“I will take that as an omen for good; pray God it may be so!” spoke the curate gladly and reverently, as he lifted his hat. “And—come what may, in storm and in tempest, God is over all.”

Helen went home in the dumps and to sundry edifying lectures. An embargo was laid on her parish work, and she only saw the curate at church. One month, two months passed over thus, and she grew pale and thin. Sir John was cross, Lady Whitney uncomfortable; they were both simple-minded people, caring more for their children’s happiness than for their grandeur. The former told the Squire in confidence that if the young fellow could get a decent living, he was not sure but he’d give in, and that he liked him ten thousand times better than he had ever liked that Foliott.

They met one day by accident. Helen was out moping in the long broad walk: which was beginning to be shady now, for May was all but in, and the trees were putting on their foliage. At the end of it she came to a standstill, leaning on the gate. The waters of the lake, out yonder, were blue as the unruffled sky. With a faint cry, she started aside, for Charles Leafchild stood before her.

Being a parson, and tacitly on honour to Sir John, he might have been expected to pass on his way without stopping; but Helen’s hand was already stretched out over the gate. He could but shake it.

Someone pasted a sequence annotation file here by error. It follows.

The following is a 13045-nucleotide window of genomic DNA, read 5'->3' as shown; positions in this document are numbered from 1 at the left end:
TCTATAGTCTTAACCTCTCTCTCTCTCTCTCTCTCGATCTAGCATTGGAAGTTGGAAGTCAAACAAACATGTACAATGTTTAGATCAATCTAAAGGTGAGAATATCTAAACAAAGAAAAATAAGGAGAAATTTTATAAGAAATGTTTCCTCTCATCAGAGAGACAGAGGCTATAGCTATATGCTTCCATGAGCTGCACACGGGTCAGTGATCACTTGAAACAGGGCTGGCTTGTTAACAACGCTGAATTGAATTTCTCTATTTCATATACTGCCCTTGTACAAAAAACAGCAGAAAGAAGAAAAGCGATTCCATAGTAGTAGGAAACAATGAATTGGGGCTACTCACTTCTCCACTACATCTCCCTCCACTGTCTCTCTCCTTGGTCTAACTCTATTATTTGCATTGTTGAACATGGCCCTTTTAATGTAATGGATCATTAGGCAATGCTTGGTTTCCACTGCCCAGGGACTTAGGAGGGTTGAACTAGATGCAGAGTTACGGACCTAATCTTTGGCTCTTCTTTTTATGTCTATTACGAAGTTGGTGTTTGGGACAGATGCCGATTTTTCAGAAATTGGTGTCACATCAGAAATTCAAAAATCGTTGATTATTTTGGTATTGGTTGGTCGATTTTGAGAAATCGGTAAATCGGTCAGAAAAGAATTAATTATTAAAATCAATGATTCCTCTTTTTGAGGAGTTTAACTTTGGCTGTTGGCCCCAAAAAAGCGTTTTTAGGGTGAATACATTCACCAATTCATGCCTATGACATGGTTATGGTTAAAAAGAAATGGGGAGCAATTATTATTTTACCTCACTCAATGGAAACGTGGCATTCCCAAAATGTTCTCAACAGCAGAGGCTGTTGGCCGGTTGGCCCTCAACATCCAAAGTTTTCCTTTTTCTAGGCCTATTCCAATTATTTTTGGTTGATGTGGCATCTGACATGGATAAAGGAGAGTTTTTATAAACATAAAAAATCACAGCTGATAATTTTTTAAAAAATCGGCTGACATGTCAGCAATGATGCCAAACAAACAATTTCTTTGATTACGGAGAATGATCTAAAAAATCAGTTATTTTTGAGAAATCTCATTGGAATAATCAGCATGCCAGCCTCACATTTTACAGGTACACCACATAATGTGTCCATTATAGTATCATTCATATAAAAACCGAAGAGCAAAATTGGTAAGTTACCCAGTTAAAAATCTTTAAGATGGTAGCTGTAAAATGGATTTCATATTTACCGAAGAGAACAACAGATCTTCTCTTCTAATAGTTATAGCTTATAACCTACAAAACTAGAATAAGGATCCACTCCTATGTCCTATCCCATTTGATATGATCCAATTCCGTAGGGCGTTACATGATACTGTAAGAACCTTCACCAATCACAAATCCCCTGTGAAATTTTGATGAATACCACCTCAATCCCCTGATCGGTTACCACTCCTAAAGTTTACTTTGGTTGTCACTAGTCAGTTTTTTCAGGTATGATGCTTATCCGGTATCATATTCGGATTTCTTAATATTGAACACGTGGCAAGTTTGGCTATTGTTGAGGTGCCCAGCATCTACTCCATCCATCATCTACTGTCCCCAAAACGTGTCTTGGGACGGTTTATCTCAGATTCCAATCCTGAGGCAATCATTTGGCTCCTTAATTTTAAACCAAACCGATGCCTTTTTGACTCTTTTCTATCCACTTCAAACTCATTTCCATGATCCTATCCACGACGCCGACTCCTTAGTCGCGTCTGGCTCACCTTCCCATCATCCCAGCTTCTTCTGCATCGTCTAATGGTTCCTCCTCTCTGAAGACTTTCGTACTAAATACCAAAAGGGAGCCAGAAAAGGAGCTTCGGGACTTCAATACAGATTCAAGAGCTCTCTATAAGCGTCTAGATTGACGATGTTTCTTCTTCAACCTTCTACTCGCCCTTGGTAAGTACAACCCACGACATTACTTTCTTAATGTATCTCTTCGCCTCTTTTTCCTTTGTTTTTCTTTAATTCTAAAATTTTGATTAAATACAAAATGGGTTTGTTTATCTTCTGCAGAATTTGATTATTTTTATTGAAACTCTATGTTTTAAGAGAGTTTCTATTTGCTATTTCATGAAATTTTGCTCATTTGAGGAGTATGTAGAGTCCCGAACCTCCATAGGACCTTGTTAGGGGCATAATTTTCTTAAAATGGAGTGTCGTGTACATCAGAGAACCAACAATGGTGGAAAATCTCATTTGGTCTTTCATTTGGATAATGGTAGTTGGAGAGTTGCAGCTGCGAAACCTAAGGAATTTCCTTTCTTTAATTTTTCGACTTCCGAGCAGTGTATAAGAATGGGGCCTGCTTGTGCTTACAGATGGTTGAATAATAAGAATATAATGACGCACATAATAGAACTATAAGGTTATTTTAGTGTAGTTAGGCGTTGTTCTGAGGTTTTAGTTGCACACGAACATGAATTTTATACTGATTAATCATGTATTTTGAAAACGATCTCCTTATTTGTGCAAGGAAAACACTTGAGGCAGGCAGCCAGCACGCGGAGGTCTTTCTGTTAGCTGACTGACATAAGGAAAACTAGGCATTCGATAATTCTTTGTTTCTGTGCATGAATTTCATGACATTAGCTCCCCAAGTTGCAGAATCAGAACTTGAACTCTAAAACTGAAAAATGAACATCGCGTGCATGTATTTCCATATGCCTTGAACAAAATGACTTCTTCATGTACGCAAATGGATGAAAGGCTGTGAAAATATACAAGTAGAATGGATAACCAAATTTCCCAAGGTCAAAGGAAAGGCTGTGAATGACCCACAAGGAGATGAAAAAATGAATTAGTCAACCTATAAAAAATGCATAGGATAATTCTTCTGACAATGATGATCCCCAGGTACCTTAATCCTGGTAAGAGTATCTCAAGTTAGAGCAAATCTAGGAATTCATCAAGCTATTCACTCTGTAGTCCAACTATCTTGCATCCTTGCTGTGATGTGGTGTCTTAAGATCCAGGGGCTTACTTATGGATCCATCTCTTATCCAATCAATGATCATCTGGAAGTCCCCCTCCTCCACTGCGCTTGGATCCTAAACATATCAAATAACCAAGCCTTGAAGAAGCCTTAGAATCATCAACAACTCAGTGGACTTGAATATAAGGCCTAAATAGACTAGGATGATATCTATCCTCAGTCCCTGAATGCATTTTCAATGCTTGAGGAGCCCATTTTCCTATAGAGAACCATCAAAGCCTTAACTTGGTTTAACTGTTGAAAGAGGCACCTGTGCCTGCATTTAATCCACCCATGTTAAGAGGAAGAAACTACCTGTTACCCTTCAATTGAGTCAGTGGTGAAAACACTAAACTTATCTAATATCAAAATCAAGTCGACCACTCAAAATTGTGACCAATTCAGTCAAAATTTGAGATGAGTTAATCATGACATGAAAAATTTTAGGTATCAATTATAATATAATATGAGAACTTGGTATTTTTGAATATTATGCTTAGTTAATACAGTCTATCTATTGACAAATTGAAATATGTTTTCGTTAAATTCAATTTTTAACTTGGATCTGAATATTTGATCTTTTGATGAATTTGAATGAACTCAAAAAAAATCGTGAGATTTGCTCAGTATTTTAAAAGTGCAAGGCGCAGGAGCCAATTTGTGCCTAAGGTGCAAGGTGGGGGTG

“You are not looking well,” he said after a moment’s silence. “I am sorry to see it.”

What with his unexpected presence, and what with her mind’s general discomfort, Helen burst into tears. Mr. Leafchild kept her hand in his.

“I have a bad headache to-day,” said Helen, by way of excuse for her tears. “It has been gloomy weather lately.”

“Gloomy within and without,” he assented, giving a meaning to her words that she had not meant to imply. “But in every cloud, you know, however dark it may be, there is always a silver lining.”

“We can’t always see it,” returned Helen, drying her tears.

“No; we very often cannot. But we may trust that it is there—and be patient.”[194]

“I think it sometimes happens that we never see it—that all is gloomy to the end, the end of life. What then?”

“Then we may be sure that it is best for us it should be so. God directs all things.”

Helen sighed: she had not learnt the love and faith and submission that made up the sum of Mr. Leafchild’s life, bringing into it so strange a peace.

“Is it true that you are going to leave?” she asked. “We heard it mentioned.”

“Yes: when I shall be fully ordained. Mr. Singleton has to take his nephew. It was an old promise—that he should come to him for his first year, just as I have. I think I shall go to Worcester.”

“To Worcester?”

“I have been offered a curacy there by one of the minor canons whose living is in the town, and I feel inclined to take it. The parish is large and has a good many of the very poor in it.”

Helen made a face. “But would you like that? You might be frightfully overworked.”

“It is what I should like. As to the work—it is done for our Master.”

He shook hands with her again, and left, the cheery smile still on his face, the thoughtful light in his steadfast eyes. And never a word of love, you see, had passed.